Installing a Custom Plug and Play Printer Driver

On Windows XP, the Plug and Play manager loads drivers in this order (listed from highest to lowest preference):

  1. signed IHV drivers

  2. "in-box" drivers

  3. unsigned IHV drivers

On Windows 2000, there is no difference between in-box and signed IHV drivers: either type of driver is loaded in preference to an unsigned IHV driver. To learn more about applications designed to install drivers and INF files that replace "in-box" drivers, see Writing a Device Installation Application.

If you are developing a driver that replaces a Windows 2000 in-box driver, make sure that the hardware IDs in the INF Models section of your INF file include the appropriate port enumerator. The Windows 2000 version of Ntprint.inf includes port enumerators in its entries in the INF Models section. If the same entries in your INF file omit port enumerators, Plug and Play selects the in-box Windows 2000 driver in preference to yours. If your driver replaces a Windows XP in-box driver, you do not have to include the port enumerator in a hardware ID.

An IHV can avoid a dialog box asking for user interaction in client-side installations by providing two lines in the INF Models section for each model, as in the following example.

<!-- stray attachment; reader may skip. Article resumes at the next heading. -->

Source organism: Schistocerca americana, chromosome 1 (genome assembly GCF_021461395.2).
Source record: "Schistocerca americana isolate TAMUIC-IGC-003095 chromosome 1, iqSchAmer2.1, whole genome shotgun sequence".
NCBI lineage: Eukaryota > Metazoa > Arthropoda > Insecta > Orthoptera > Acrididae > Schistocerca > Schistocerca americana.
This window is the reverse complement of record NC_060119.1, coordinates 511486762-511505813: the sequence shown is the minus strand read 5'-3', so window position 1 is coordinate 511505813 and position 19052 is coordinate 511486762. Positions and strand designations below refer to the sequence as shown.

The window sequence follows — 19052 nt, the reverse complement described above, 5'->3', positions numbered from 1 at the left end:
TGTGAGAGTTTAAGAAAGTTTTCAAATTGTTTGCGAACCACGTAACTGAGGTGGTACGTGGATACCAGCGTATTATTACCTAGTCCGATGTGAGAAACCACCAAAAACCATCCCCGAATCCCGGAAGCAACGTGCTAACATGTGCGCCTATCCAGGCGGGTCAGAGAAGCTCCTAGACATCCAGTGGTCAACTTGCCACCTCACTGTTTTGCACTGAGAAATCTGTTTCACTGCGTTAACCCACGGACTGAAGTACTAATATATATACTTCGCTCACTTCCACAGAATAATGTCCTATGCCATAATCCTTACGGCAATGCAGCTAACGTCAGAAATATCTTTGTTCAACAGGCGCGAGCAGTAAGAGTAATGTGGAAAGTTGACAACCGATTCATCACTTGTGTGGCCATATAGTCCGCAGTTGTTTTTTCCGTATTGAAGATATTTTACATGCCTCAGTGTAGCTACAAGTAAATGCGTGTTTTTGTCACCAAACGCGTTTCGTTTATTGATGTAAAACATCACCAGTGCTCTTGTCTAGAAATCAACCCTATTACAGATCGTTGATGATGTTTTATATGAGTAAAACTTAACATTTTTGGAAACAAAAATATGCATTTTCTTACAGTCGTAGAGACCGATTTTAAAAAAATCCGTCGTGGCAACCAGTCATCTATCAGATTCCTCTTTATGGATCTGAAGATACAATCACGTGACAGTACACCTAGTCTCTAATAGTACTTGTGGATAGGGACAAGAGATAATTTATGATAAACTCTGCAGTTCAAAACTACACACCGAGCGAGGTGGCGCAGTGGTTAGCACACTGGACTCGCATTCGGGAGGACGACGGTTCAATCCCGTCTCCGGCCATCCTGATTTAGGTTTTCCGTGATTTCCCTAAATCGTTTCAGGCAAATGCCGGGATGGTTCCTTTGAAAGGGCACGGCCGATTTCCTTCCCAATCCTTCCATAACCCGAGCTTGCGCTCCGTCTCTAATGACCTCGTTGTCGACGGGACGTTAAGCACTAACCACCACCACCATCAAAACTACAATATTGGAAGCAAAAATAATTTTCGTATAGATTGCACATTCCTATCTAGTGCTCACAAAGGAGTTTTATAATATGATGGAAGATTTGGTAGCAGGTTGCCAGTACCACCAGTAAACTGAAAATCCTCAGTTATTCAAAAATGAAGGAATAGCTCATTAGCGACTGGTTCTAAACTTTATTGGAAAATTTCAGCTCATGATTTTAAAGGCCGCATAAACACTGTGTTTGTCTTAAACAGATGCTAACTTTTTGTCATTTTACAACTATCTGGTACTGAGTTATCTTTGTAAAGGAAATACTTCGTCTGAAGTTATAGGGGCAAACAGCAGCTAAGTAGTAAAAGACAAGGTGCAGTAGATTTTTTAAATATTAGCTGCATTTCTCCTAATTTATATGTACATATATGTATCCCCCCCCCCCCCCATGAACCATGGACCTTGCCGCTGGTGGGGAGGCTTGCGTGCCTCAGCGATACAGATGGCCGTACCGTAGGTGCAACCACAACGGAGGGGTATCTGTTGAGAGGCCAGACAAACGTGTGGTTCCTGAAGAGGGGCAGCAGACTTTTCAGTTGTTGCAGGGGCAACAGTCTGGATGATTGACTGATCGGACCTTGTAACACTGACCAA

; Models section

[OEM Company Name]
"XYZ PScript Printer" = OEMXYZ.PPD, LPTENUM\OEM_Company_NameXYZ_F84F, XYZ_PScript_Printer
"XYZ PScript Printer" = OEMXYZ.PPD, OEM_Company_NameXYZ_F84F, XYZ_PScript_Printer

In this example, the two lines are nearly identical, differing only by the inclusion of the bus enumerator (LPTENUM) in the hardware ID in the first line. In each line, the second and third entry values are the hardware ID and compatible ID, respectively. For a printer that is installed over a specific bus (the parallel port in this case), the hardware ID in the first line produces a hardware ID match, which is the best possible match. For a printer installed over any other bus, the hardware ID in the second line also produces a hardware ID match.

In either case, Setup does not require a response from the user on whether to install the driver, so does not display a dialog box asking for a response. Note, however, that if the match is not a hardware ID match, but rather a compatible ID match, and installation occurs on the client side, Setup displays a dialog box asking for user interaction.

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